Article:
He creates his own space and routinely will win one-on-ones or one-on-twos when all that is required is five-to-10 metres to score.
Against England in the Six Nations, he finished with little room by cutting inside Daly and barging through the tackles of Farrell and Mark Wilson where a lesser-bodied wing would have come up with nothing.
On the final play against France, he cut inside Damian Penaud and dove over with no regard for the next French defender trying to tackle him.
On the Springboks right side is Cheslin Kolbe, standing at 1.71m and 74kg, while Willie le Roux – who, at 1.86m and 90kg, is another small operator compared to Van der Merwe – will be at fullback.
Both can defend and both can tackle, but they needn’t just tackle Van der Merwe. That won’t be enough.
They need to stop his momentum dead in his tracks, something neither will be able to from close range purely based on physics. Van der Merwe will score in contact over both of them with enough time to wind up.
Having this ‘margin of error’ in attack will be a real strong point for the Lions during a pressure-cooker series where scoring opportunities are infrequent and the chances to attack from inside the 22 may be counted on one hand.
Le Roux, having played two seasons in the largely defenceless Japan Top League, will need to prepare his body for the Lions and putting Van der Merwe in his path will be the ultimate way the Lions can put him under the spotlight.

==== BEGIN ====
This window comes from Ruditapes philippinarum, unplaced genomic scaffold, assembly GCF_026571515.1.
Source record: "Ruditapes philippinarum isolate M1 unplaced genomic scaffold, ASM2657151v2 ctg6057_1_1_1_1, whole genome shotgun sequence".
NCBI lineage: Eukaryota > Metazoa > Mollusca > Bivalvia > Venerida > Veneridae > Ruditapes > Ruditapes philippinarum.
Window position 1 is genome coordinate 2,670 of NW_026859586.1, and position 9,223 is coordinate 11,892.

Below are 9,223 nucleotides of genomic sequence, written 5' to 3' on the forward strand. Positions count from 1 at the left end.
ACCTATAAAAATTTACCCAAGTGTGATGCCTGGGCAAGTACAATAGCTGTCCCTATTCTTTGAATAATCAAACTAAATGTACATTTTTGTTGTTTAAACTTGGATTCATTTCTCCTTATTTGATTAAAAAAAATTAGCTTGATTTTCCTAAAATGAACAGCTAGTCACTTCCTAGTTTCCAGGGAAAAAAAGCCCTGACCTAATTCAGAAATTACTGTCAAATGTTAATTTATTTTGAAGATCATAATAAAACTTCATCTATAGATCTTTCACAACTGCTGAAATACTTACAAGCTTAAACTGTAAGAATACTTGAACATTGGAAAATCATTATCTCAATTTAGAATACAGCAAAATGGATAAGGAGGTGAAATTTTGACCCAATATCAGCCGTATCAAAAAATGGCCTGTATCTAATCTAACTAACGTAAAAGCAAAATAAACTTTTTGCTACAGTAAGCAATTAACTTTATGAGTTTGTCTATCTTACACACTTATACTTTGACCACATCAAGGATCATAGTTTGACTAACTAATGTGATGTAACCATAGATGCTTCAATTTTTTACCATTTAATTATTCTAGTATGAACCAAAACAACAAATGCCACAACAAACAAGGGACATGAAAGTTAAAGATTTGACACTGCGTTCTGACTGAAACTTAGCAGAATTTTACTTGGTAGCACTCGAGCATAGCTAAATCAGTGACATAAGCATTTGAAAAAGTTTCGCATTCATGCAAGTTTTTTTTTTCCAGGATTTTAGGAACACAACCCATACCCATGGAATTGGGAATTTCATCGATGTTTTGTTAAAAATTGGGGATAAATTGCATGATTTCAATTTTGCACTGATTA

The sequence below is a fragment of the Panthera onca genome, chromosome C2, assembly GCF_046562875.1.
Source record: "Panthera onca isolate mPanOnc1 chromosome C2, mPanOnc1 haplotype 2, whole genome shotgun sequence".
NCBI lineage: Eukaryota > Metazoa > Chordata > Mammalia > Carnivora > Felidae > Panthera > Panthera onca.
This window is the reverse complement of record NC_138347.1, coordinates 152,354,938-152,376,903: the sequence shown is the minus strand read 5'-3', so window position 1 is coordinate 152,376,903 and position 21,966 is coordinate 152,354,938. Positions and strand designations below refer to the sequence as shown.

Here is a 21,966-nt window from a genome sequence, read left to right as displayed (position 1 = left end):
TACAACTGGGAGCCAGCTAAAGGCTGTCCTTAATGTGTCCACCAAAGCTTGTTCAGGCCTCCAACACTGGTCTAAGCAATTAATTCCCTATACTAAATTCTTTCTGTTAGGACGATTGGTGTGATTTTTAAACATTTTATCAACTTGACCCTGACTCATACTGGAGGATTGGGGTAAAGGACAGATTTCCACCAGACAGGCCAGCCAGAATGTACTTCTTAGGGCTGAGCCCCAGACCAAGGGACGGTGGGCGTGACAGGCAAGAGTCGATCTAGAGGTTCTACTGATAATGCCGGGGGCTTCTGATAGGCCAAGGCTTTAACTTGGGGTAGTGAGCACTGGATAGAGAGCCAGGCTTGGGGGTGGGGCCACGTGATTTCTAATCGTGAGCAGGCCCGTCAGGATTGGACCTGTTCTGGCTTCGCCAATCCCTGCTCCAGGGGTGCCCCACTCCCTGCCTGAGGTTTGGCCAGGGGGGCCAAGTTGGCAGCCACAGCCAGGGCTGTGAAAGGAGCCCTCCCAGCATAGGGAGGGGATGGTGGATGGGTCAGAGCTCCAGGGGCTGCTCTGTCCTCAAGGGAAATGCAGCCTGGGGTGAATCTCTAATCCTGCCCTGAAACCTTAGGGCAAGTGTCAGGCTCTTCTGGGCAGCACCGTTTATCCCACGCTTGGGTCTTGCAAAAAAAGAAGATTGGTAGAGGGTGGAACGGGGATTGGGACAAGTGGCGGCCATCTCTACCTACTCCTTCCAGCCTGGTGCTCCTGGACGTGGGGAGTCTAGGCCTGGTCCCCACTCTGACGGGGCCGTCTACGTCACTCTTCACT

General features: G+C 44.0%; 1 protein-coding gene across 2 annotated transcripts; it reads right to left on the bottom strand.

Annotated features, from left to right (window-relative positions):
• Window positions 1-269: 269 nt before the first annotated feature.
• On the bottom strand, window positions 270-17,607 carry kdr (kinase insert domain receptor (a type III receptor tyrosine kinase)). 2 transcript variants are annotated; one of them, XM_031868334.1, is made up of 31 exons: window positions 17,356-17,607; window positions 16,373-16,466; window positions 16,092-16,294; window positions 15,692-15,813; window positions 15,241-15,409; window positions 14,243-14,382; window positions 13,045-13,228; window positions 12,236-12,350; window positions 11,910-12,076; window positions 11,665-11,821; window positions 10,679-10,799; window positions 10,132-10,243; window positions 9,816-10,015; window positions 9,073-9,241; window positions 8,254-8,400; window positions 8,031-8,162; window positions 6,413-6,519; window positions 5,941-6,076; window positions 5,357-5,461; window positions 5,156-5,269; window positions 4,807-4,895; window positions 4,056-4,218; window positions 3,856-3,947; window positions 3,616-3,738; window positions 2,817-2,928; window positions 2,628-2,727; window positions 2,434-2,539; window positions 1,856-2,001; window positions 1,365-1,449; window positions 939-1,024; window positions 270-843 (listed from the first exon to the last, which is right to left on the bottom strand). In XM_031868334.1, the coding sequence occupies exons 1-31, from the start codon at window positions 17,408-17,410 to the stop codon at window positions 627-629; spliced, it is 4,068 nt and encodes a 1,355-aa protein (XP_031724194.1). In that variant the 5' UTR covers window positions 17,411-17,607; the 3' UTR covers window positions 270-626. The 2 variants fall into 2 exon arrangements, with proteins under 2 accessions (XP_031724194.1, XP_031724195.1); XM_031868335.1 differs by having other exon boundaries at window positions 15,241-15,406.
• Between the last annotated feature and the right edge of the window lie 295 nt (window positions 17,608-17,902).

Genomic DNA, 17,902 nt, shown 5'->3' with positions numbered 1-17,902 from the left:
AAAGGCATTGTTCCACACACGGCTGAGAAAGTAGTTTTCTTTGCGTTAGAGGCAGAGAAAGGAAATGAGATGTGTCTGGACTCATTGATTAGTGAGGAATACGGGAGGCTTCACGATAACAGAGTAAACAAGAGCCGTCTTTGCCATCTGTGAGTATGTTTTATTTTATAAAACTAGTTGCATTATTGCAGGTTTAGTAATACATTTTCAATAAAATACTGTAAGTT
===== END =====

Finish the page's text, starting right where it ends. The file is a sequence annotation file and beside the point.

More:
If the Springboks are still running their aggressive defensive tactics, Kolbe will be trying to shut play down by jamming in one man, leaving Van der Merwe free altogether. It would be a dangerous gambit to leave the adopted Scotsman uncovered.
It would perhaps force the Springboks to re-think their defensive strategy if the Lions can cause significant damage in the first test through their own South African juggernaut.
The attacking side of the equation presents a compelling case for Van der Merwe’s inclusion.
On the other side of the coin, aerial prowess and reliability under the high ball is a must. While Williams is a self-proclaimed ‘professional bomb diffuser’, Daly has always had question marks in this area of the game but provides a left-footed kicking option on the flank.
Van der Merwe hasn’t been tested a lot under the high ball or in kick coverage at test level, but in the rain in Paris against France, he handled himself well.
If the Lions play a two-deep backfield with their 10 and 15 anyway, it would keep Van der Merwe in the front line where he can be tasked with checking runners to create clean jumps for his teammates. As a big-bodied wing, he can re-direct traffic with smart lines.
When he is on the far side wing in exit situations, he can become a third man in the backfield as a counter-attack option on the opposite side from where Faf de Klerk’s box kicks land.
In contact, he managed to lift his subpar 68 percent tackle completion from the Autumn Nations Cup to a resounding 82 percent in the Six Nations.
For Van der Merwe himself, it would be a deeply spiritual journey to return to South Africa as a Lion and play against the Springboks, adding a powerful emotive aspect to his selection.
What’s more, he deserves it on merit based on recent form, as he’s proved he possesses strength and power unrivalled by any wing in the Six Nations. What he has to offer can suit specific Lions game plans that we have seen in the past.
Duhan van der Merwe can be the edge that gives the Lions an advantage, a South African born to play against South Africa.